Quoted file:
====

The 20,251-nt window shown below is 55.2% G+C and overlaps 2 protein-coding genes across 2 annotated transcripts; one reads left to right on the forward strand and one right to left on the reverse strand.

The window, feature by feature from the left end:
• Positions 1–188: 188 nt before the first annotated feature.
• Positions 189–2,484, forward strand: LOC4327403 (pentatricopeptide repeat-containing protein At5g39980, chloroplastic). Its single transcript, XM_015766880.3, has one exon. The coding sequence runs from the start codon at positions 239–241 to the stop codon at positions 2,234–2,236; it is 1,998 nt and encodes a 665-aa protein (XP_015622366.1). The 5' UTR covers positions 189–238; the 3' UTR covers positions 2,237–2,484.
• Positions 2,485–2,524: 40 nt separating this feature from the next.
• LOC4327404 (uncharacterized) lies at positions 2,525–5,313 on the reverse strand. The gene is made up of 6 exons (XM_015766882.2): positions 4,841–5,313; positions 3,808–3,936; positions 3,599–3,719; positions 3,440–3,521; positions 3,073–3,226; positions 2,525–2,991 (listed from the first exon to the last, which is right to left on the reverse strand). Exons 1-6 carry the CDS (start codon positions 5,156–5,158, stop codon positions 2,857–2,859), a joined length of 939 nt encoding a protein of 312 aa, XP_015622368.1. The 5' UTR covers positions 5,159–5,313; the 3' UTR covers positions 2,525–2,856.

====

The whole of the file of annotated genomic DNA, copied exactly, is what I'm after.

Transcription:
The 20,251-nt window shown below is 55.2% G+C and overlaps 2 protein-coding genes across 2 annotated transcripts; one reads left to right on the forward strand and one right to left on the reverse strand.

The window, feature by feature from the left end:
• Positions 1–188: 188 nt before the first annotated feature.
• Positions 189–2,484, forward strand: LOC4327403 (pentatricopeptide repeat-containing protein At5g39980, chloroplastic). Its single transcript, XM_015766880.3, has one exon. The coding sequence runs from the start codon at positions 239–241 to the stop codon at positions 2,234–2,236; it is 1,998 nt and encodes a 665-aa protein (XP_015622366.1). The 5' UTR covers positions 189–238; the 3' UTR covers positions 2,237–2,484.
• Positions 2,485–2,524: 40 nt separating this feature from the next.
• LOC4327404 (uncharacterized) lies at positions 2,525–5,313 on the reverse strand. The gene is made up of 6 exons (XM_015766882.2): positions 4,841–5,313; positions 3,808–3,936; positions 3,599–3,719; positions 3,440–3,521; positions 3,073–3,226; positions 2,525–2,991 (listed from the first exon to the last, which is right to left on the reverse strand). Exons 1-6 carry the CDS (start codon positions 5,156–5,158, stop codon positions 2,857–2,859), a joined length of 939 nt encoding a protein of 312 aa, XP_015622368.1. The 5' UTR covers positions 5,159–5,313; the 3' UTR covers positions 2,525–2,856.